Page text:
Russell Moore & IIIrd Tyme Out
Rural Rhythm Records
4 stars (out of 5)
By Donald Teplyske
Over the last two decades, the evolution of IIIrd Tyme Out has been gradual. Starting off with a bang as, for the time, the most revered vocal group within the bluegrass industry (seven consecutive Vocal Group of the Year nods from the IBMA beginning in 1994), the group has seen founding and long-term members retire and move onto other projects (and others return) all the while maintaining a consistent sound that has never grown tired-sounding.
Prime Tyme is a 14-track collection of straight-down-the-middle bluegrass. There are no pretentions within its 43 minutes, no ambitions of expanding the large tent of bluegrass. The band’s lineup hasn’t changed since the release of Russell Moore & IIIrd Tyme Out two years ago: Moore (guitar), Steve Dilling (banjo), Wayne Benson (mandolin), Justen Haynes (fiddle), and Edgar Loudermilk (bass). Moore continues in the lead vocal position with Dilling and Loudermilk handling the majority of the vocal harmonies.
The selected material helps make the set a winner. The chart-topping “Pretty Little Girl from Galax” is just the starting point for an album with an abundance of memorable songs. While not terribly original, the lead track, Dave Carroll’s “Old Kentucky Farmers” contains the expected list of rural elements that bluegrass listeners continue to appreciate: from neighbourly assistance in times of need to “callused hands and blisters” and “cornbread on the woodstove,” Moore’s lead vocals and especially Haynes’ fiddle work take us to a time well in the past.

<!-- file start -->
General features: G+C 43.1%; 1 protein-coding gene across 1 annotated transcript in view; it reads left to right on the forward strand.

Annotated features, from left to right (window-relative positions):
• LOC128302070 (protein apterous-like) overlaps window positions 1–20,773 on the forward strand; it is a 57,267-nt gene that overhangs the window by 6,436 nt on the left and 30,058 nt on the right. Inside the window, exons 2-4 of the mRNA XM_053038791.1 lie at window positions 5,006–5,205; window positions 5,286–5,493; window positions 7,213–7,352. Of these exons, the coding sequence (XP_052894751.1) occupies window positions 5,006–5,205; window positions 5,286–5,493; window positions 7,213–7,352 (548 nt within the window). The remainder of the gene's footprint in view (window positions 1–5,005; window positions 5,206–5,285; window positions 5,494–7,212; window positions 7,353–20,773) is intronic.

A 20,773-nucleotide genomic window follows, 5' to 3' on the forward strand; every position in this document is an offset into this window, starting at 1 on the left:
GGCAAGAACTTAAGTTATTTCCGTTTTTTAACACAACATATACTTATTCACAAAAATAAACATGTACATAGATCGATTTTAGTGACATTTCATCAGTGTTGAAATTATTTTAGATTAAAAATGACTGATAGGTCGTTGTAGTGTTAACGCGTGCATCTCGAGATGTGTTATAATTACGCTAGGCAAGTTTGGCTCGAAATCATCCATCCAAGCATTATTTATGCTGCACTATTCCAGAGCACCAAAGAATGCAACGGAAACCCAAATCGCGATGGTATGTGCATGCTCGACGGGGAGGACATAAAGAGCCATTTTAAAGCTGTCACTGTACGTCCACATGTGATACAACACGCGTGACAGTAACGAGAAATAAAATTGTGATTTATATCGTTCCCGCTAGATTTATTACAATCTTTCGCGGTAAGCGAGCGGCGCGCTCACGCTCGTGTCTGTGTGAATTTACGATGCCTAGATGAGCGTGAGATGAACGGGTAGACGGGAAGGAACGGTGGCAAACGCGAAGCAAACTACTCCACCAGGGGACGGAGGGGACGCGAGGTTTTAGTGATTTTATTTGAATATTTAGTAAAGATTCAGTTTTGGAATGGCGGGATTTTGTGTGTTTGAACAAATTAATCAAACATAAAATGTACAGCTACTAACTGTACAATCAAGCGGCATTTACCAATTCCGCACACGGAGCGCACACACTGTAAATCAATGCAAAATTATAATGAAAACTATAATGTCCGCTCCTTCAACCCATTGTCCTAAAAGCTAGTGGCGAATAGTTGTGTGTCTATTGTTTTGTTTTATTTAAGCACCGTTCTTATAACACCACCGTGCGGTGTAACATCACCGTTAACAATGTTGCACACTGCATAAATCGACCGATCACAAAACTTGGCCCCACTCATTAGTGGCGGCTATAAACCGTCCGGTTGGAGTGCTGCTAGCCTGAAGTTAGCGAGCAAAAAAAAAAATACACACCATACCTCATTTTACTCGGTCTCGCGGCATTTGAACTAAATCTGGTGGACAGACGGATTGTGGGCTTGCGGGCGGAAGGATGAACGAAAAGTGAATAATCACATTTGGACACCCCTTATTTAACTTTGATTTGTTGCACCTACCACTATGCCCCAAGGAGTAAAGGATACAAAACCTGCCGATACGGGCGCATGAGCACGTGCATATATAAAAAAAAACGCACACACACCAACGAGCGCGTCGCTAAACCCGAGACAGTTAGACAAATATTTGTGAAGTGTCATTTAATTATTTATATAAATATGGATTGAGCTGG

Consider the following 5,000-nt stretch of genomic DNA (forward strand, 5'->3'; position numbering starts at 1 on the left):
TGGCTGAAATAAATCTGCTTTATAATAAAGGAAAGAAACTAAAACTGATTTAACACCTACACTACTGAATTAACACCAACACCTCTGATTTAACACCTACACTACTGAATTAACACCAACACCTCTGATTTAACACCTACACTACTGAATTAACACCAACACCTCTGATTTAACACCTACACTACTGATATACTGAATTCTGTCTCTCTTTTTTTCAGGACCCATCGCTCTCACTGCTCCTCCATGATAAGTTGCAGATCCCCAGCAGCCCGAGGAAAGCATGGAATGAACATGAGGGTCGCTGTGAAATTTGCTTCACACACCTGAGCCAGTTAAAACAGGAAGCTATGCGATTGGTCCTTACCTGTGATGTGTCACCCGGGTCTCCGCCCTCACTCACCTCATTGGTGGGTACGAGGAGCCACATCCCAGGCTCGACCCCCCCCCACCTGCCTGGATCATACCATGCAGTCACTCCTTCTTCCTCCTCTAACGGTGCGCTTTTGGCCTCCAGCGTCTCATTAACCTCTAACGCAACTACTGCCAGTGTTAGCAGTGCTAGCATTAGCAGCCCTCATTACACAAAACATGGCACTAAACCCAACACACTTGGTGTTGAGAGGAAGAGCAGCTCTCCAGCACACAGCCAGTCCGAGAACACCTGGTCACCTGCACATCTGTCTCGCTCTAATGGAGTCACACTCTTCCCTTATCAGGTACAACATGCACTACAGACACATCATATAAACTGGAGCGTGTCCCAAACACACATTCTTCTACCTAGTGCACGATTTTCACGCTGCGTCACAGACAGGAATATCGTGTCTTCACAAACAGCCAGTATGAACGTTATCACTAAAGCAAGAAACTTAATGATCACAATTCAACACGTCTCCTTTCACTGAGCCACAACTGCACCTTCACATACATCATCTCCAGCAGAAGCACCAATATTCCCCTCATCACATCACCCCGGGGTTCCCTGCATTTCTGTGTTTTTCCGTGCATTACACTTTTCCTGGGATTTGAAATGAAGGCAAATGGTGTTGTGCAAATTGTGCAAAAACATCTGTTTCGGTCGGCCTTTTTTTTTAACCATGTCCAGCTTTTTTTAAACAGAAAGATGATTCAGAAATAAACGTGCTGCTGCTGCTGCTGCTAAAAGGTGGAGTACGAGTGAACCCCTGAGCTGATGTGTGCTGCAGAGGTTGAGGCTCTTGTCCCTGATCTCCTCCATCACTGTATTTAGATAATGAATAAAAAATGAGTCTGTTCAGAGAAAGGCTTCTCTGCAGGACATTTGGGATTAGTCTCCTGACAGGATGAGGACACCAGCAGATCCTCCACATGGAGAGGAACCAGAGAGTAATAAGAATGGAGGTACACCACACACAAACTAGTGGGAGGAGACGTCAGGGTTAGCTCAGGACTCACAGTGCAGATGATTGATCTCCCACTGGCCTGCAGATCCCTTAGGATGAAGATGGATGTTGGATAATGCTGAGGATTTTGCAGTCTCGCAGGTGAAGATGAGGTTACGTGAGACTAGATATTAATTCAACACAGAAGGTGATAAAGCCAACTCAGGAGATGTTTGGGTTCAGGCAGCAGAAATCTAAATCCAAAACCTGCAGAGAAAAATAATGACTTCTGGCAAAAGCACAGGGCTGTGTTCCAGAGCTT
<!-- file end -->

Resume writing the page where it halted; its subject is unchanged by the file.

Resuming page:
A gentle bluegrass treatment of Willis Alan Ramsey’s “Goodbye Old Missoula” (previously recorded by Jimmie Dale Gilmore) is a welcome touch. A pair of David Norris songs—the exceptional “Dusty” and the swinging “Moon Magic”—establish a firm foundation for the rest of the album. Renditions of “I’m Gonna Lay Down My Old Guitar,” “Sugarfoot Rag,” and “Carroll County Blues” serve to connect to the traditional country roots of IIIrd Tyme Out’s sound. Additional highlights include a lively take of Bill Castle’s “Big Muddy” and Billy Boone Smith and Bill Gordh’s “Whippoorwill.”
Throughout the album, IIIrd Tyme Out’s distinctive combination of powerful five-piece instrumentation and vocal trios are well represented. Moore continues to be one of bluegrass music’s strongest and most nuanced lead singers; even setting aside his two most recent IBMA Male Vocalist of the Year designations, there can be little disagreement about the personal flavour he brings to each song.
Closing the album is the frustration-fueled “What’s The World Coming To.” This Ronnie Bowman cowrite (with Michael Garris) asks the questions many of us are considering including, “Times are hard for everyone from carpenters to teachers / Why’s the money rollin’ in for politicians and Wall-streeters?”
With exceptional instrumentation performances, great vocal presence, and strong material, Russell Moore & IIIrd Tyme Out, with Prime Tyme, have again delivered a superior bluegrass album.